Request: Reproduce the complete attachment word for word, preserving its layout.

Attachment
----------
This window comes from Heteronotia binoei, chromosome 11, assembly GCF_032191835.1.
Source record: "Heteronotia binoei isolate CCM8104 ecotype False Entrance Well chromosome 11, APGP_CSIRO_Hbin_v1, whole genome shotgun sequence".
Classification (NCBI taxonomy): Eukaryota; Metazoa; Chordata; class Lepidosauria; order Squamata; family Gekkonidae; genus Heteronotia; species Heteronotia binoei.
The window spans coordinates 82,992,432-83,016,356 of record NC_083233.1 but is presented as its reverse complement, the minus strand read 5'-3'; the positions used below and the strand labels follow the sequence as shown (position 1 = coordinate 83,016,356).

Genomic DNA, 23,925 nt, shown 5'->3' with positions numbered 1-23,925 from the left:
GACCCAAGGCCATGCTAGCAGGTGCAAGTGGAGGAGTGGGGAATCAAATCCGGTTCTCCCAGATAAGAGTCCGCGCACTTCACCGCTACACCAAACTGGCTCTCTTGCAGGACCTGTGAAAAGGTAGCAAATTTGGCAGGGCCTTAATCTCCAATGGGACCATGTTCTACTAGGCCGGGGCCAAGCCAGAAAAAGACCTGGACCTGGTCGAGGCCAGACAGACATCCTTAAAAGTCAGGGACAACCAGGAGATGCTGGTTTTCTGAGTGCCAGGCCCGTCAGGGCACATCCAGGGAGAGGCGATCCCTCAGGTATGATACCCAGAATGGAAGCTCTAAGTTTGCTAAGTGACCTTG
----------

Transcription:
This window comes from Heteronotia binoei, chromosome 11, assembly GCF_032191835.1.
Source record: "Heteronotia binoei isolate CCM8104 ecotype False Entrance Well chromosome 11, APGP_CSIRO_Hbin_v1, whole genome shotgun sequence".
Classification (NCBI taxonomy): Eukaryota; Metazoa; Chordata; class Lepidosauria; order Squamata; family Gekkonidae; genus Heteronotia; species Heteronotia binoei.
The window spans coordinates 82,992,432-83,016,356 of record NC_083233.1 but is presented as its reverse complement, the minus strand read 5'-3'; the positions used below and the strand labels follow the sequence as shown (position 1 = coordinate 83,016,356).

Genomic DNA, 23,925 nt, shown 5'->3' with positions numbered 1-23,925 from the left:
GACCCAAGGCCATGCTAGCAGGTGCAAGTGGAGGAGTGGGGAATCAAATCCGGTTCTCCCAGATAAGAGTCCGCGCACTTCACCGCTACACCAAACTGGCTCTCTTGCAGGACCTGTGAAAAGGTAGCAAATTTGGCAGGGCCTTAATCTCCAATGGGACCATGTTCTACTAGGCCGGGGCCAAGCCAGAAAAAGACCTGGACCTGGTCGAGGCCAGACAGACATCCTTAAAAGTCAGGGACAACCAGGAGATGCTGGTTTTCTGAGTGCCAGGCCCGTCAGGGCACATCCAGGGAGAGGCGATCCCTCAGGTATGATACCCAGAATGGAAGCTCTAAGTTTGCTAAGTGACCTTG